It all happened last week at Black Mountain, near Asheville, North Carolina.
Kristy Thornbrew had an idea, she wanted to see the sunrise from atop the nearby mountain. Who hasn’t had that desire at least a few times in their lives. Kristy had talked with friends who told her it was a quick easy hike on a simple trail. It was apparently nice weather that Monday morning, since she headed off in the early morning hours, in a short skirt, tank top, tennis shoes and hoodie. The hike went along fine to the top, once there she looked around to find a place to sit, have a snack and enjoy the view, it was about 7am. Kristy saw a nice rock to sit on and started working her way over to it. She found the area steep and tried to crawl over to the rock. Then something happened and she found herself tumbling down the rocky slope. Rescuers said she fell several hundred feet.
Kristy lay unconscious for about 12 hours. Upon awaking she was disoriented, totally lost, not knowing where she was or how she got there. During the next few days she chewed on twigs, ate leaves, and some roots, she drank water from a small creek. She sheltered the best she could at night, but Tuesday night and into Wednesday it snowed. On Wednesday night she found an area that had some loose dirt and debris, so she burrowed in the best she could, it was a good thing, cold and fatigue were starting to get to her, she needed good rest. She was beginning to hallucinate, at times she imagined she was seeing friends off in the distance, but upon arrival there she found no one. Kristy finally realized she had to get somewhere out of the trees where she could be seen, so on Thursday she saw a place she felt she could get to, a rock out cropping. It was a little dangerous to get to, but she figured it was do or die time and she managed to get there, telling herself, it had to be done.
Apparently the skirt she had on was shiny or sparkled, she put her hoodie around her waist and took off the skirt and fastened it to the end of a pole. She waved it around when helicopters flew by, they soon found her. By late in the afternoon she was rescued and on her way to the hospital in Asheville. She suffered scrapes, bruises, a couple fractures, and a little frostbite, but other than that she was OK, she survived, she made it.
So let’s look at this and see what we can learn. Before we do however, I do salute Kristy as a survivor, she did a number of critical things right that saved her life. Unfortunately there were a couple errors that cost her dearly. First lets look at what she started out with.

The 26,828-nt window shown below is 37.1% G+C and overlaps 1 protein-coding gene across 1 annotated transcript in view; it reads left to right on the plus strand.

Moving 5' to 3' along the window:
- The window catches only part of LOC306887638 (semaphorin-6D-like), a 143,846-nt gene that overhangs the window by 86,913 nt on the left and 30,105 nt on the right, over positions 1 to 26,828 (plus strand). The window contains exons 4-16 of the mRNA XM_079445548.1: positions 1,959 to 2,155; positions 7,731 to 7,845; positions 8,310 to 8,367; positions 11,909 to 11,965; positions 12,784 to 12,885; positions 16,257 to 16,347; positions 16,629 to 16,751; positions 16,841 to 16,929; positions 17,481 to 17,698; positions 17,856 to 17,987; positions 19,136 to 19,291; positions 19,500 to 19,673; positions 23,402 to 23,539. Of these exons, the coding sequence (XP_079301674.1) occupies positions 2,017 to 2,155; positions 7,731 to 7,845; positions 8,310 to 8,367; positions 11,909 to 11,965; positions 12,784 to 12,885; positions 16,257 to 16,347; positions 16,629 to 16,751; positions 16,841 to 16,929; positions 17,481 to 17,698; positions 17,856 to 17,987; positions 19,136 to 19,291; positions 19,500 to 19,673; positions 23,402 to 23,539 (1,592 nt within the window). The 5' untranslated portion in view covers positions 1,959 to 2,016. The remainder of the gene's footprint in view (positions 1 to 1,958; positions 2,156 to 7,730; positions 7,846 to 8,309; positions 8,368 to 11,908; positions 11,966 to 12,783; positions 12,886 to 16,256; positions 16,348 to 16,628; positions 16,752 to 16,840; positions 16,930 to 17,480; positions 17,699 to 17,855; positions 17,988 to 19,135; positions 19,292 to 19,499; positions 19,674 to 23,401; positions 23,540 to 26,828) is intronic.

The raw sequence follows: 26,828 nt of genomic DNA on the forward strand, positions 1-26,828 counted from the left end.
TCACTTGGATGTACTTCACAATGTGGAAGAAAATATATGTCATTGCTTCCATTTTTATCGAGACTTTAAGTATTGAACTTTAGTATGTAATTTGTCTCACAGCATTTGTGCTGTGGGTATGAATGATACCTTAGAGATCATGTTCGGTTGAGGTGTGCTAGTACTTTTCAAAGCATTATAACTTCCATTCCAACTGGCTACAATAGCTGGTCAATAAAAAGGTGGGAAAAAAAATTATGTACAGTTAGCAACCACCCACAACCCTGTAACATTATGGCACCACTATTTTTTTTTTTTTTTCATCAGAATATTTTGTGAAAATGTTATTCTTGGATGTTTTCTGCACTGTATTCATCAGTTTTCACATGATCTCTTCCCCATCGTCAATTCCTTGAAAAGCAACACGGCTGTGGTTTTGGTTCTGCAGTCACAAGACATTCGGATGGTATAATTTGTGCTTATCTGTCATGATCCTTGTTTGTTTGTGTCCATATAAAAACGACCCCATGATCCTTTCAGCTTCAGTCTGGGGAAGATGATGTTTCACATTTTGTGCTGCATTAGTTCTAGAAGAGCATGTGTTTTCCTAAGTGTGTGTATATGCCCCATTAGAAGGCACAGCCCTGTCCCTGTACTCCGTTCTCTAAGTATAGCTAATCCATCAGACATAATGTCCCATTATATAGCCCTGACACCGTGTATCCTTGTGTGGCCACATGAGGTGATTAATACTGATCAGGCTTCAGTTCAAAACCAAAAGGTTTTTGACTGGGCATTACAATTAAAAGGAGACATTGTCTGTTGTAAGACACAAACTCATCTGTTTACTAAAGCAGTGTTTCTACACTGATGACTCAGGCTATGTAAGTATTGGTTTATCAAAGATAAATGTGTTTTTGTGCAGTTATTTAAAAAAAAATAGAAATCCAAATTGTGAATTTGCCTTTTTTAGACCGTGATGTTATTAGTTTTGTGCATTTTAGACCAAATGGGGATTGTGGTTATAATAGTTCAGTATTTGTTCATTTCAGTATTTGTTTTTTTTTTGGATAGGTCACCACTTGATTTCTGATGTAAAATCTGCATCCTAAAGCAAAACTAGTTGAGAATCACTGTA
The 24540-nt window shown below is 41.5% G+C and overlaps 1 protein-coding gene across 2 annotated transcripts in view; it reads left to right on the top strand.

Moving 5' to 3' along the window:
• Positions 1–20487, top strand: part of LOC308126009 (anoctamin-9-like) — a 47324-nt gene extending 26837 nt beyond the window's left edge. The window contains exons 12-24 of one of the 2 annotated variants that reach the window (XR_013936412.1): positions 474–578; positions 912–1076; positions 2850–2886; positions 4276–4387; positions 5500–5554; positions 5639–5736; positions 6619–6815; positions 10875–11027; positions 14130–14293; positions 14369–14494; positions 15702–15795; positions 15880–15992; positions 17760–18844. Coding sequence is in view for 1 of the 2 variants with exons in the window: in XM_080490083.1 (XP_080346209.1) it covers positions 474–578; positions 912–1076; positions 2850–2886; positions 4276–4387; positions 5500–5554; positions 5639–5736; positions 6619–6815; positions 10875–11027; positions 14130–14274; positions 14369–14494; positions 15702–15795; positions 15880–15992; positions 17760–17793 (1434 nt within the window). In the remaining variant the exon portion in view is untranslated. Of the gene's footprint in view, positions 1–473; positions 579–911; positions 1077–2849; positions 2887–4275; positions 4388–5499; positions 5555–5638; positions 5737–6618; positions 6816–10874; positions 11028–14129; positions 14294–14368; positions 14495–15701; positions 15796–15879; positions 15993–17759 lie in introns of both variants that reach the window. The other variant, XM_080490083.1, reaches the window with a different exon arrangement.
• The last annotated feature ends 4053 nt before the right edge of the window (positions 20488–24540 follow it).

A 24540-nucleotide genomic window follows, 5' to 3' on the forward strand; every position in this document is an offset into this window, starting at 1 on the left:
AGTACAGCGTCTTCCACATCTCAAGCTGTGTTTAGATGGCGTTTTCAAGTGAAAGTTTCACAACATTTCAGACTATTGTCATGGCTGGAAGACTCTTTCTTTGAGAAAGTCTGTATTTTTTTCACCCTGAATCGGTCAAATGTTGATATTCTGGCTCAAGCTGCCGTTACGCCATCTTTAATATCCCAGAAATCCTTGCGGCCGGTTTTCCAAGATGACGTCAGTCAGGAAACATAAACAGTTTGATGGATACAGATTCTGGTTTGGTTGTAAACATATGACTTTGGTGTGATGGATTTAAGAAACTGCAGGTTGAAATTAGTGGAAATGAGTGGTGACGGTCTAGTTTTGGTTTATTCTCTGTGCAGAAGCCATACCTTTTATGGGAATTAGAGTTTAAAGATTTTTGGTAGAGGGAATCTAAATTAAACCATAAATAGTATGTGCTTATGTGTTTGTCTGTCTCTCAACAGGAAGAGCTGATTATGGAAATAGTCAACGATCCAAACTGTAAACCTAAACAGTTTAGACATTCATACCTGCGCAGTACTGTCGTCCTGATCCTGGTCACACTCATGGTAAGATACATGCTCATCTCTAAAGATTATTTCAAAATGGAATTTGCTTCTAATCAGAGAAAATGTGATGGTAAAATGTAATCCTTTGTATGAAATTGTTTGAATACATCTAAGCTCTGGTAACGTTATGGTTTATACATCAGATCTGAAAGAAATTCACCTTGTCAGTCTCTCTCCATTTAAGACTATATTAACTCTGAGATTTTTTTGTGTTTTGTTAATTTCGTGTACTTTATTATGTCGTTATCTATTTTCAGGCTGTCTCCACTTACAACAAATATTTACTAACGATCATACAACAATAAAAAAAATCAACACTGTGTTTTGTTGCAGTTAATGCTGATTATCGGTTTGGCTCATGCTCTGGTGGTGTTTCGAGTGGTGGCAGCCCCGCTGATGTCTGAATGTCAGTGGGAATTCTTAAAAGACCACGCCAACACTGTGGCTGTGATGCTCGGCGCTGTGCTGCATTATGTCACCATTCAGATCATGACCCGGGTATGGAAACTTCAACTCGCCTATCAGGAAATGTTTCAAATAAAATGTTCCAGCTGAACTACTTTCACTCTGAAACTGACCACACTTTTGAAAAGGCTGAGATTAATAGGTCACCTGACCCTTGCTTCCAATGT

- A shiny mini skirt
- A bright red tank top
- A hoodie
- A pair of tennis shoes
- A diet Coke
- A pack of raspberries
After the fall she only had her clothing, which was not much to get through the nights on. Now lets look at what she did to get through and to get rescued.
- As she hiked around trying to figure her way out, searchers say she left items behind to hopefully alert them to her presence
- She stayed hydrated, drinking from a creek here and there
- She ate roots, leaves, and chewed on twigs. We are not sure she knew what they were
- At night she tried to shelter, not doing so good until Wednesday night when she burrowed into some dirt and debris
- She told others where she was going and when she would be back, that was a critical thing she did, that saved her life
- For signaling she used her shiny skirt and red tank top, very resourceful
It’s easy for us to look back now and see what Kristy should have done or not done, what she should have taken. I think what is important is that we look at ourselves and check out how many times we do things in the same way as she did, a nice day, a casual hike or walk, very carefree. We should use this story of her survival experience to improve our own safety and preparedness. How many times do we leave behind things we really ought to take, thinking we just don’t foresee needing them?
Here’s a link to her story, I”m sure more details will come out soon, but for now here’s what we know about Kristy Thornbrew, and her life threatening experience.
Until next time, this is Perry Peacock, “Simplifying Survival”
Note: Story and photo credits WSPA News 7 Asheville, NC